Croatian Veterans Vie For Register Of Aggressors

Croatian veterans Djuro Glogoski (in wheelchair) and Josip Klemm (pushing the wheelchair) head to meet with Croatia's Prime Minister for the first time since the veterans' protest commenced more than 200 days ago Photo: Index/Hina June 2015

Croatian veterans Djuro Glogoski (in wheelchair)
and Josip Klemm (pushing the wheelchair)
head to meet with Croatia’s Prime Minister
for the first time since the
veterans’ protest commenced more than 200 days ago
Photo: Index/Hina
June 2015


Last week, the Croatian veterans renewed their request for the government to create and publish a Register of Aggressors (against Croatia in early 1990’s) just as Veterans Register was created and published a couple of years ago. There are mixed feelings about this among Croats and those leaning towards nostalgia for communism and former Yugoslavia, or those who stand against lustration and processing of communist crimes, would have us believe that a Register of Aggressors places people suspected of war crimes (or those who aggressively rebelled against Croatian independence) into lifelong “suffering” linked to their name being on the list etc. Well, I would think that if a court clears a suspect of all charges then his/her name comes off the list. And if a person had been found guilty, then he/she deserve for their name to remain on that list, just like a criminal record of serious crimes remains.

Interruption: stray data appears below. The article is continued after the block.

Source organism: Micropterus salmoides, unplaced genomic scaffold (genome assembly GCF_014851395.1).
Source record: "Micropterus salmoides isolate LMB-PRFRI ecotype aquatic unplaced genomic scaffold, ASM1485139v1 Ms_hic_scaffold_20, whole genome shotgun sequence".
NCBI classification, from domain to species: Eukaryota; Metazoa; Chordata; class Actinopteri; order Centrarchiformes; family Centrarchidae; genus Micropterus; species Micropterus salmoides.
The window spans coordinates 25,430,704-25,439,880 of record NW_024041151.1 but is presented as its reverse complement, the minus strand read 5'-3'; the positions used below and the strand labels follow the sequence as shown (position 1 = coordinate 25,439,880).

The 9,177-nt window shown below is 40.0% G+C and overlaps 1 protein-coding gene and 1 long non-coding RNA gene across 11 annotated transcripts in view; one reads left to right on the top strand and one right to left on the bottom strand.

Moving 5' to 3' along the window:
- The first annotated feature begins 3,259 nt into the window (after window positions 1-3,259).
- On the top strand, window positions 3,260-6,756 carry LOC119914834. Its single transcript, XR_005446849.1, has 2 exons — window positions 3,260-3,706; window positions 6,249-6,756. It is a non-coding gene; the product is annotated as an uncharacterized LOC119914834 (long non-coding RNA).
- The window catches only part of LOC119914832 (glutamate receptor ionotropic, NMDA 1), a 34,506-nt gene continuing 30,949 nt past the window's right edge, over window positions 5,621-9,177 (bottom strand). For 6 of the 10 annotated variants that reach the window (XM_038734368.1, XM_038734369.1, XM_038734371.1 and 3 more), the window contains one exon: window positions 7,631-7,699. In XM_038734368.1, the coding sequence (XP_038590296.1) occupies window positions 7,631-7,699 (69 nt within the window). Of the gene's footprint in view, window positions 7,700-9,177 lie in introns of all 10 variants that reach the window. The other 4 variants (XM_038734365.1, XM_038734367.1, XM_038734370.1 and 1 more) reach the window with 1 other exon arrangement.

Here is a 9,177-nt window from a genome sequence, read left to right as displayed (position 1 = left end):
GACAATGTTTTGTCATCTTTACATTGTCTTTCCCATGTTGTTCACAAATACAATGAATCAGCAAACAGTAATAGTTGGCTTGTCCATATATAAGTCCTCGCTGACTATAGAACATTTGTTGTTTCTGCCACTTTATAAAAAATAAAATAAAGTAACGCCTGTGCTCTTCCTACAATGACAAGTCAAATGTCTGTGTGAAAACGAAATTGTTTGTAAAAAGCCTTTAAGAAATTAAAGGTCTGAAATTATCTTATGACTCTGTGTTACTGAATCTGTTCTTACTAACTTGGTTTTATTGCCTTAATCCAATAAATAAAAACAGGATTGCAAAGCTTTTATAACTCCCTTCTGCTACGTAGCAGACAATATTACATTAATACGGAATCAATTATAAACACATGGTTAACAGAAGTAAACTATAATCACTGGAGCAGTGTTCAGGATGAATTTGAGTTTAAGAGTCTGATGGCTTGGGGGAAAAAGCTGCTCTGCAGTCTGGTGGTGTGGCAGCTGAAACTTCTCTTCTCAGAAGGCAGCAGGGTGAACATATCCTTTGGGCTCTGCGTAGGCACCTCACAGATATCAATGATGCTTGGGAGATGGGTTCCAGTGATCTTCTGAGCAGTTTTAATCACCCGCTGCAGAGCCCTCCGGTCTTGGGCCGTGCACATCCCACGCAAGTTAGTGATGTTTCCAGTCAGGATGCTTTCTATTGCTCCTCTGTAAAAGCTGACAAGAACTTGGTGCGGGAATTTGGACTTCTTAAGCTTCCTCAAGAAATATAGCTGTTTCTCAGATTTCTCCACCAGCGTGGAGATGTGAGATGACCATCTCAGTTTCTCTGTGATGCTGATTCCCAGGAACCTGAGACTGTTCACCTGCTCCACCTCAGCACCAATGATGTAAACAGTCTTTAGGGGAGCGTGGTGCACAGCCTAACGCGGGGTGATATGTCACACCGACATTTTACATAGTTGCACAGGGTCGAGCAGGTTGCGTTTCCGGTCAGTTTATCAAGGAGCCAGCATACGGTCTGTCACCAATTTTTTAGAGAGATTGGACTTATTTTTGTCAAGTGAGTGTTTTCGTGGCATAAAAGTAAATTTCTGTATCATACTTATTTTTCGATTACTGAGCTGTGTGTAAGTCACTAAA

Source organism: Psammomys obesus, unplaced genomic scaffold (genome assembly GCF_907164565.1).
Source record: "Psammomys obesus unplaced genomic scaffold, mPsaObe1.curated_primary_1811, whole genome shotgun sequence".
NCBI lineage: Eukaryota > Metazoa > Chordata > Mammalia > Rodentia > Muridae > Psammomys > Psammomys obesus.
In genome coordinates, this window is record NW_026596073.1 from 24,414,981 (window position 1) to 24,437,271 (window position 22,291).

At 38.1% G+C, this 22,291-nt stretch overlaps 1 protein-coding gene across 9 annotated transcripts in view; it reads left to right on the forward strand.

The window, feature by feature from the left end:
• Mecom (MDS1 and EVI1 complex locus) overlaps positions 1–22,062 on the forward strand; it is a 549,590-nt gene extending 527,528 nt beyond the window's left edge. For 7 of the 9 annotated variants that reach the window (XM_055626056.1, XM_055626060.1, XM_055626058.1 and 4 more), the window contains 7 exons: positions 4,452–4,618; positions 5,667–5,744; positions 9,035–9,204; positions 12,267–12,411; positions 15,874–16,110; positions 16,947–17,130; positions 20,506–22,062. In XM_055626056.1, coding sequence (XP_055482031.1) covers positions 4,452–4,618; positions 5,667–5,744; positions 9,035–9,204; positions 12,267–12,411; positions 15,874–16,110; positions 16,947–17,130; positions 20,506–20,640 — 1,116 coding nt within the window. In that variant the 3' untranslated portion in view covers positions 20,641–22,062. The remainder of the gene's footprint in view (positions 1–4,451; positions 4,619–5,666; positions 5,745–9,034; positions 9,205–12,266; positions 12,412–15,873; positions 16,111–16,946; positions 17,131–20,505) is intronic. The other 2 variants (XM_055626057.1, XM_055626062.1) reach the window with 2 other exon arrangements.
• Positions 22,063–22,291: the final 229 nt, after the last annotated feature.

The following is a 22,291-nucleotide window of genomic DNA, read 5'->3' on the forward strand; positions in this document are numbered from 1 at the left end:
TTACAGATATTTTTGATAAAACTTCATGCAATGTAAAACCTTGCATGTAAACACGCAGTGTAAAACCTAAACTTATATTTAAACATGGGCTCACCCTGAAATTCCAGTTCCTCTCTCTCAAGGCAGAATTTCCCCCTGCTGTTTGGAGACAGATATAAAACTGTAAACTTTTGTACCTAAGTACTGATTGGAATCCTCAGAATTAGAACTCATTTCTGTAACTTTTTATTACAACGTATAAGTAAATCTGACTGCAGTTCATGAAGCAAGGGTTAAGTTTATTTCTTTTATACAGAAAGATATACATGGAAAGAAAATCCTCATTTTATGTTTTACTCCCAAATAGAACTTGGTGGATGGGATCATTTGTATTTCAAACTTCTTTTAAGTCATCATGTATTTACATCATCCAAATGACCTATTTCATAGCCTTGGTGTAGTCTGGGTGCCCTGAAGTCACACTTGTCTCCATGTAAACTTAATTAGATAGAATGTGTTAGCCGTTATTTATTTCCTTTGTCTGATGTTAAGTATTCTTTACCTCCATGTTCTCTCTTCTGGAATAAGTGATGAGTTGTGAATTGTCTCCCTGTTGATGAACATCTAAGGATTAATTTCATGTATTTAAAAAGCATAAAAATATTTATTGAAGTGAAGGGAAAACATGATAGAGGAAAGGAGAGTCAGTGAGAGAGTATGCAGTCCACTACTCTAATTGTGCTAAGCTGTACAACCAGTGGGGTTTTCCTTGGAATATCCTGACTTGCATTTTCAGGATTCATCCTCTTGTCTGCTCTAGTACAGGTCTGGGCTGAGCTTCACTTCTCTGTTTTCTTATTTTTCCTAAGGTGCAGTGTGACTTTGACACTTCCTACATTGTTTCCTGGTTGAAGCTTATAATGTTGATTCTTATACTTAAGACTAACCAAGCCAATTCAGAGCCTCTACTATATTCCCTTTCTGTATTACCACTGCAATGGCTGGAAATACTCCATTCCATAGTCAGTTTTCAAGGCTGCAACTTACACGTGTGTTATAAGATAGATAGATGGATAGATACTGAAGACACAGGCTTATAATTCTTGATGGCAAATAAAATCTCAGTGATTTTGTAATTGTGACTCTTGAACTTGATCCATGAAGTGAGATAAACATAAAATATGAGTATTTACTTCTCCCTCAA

Victims from Serb aggression against Croatia - overwhelmingly too many!

Victims from Serb aggression against Croatia –
overwhelmingly too many!

The Croatian veterans would reportedly have Croatia’s rebel Serbs, including those who have been given amnesty by the late president Franjo Tudjman, on that list. One could safely say that the amnesty could have well prevented many a thorough investigation into criminal behaviour during the rebellion against Croatian independence and that there are those who did commit war crimes on the amnesty list from late 1990’s.
According to the General Forgiveness Act passed in Croatia in 1996, soldiers who participated in the military actions against Croatia cannot be criminally prosecuted, except if they had committed war crimes. In other words, one cannot be prosecuted for the act of taking part in war operations but can for acts of looting, rape, killing of civilians and other war crimes.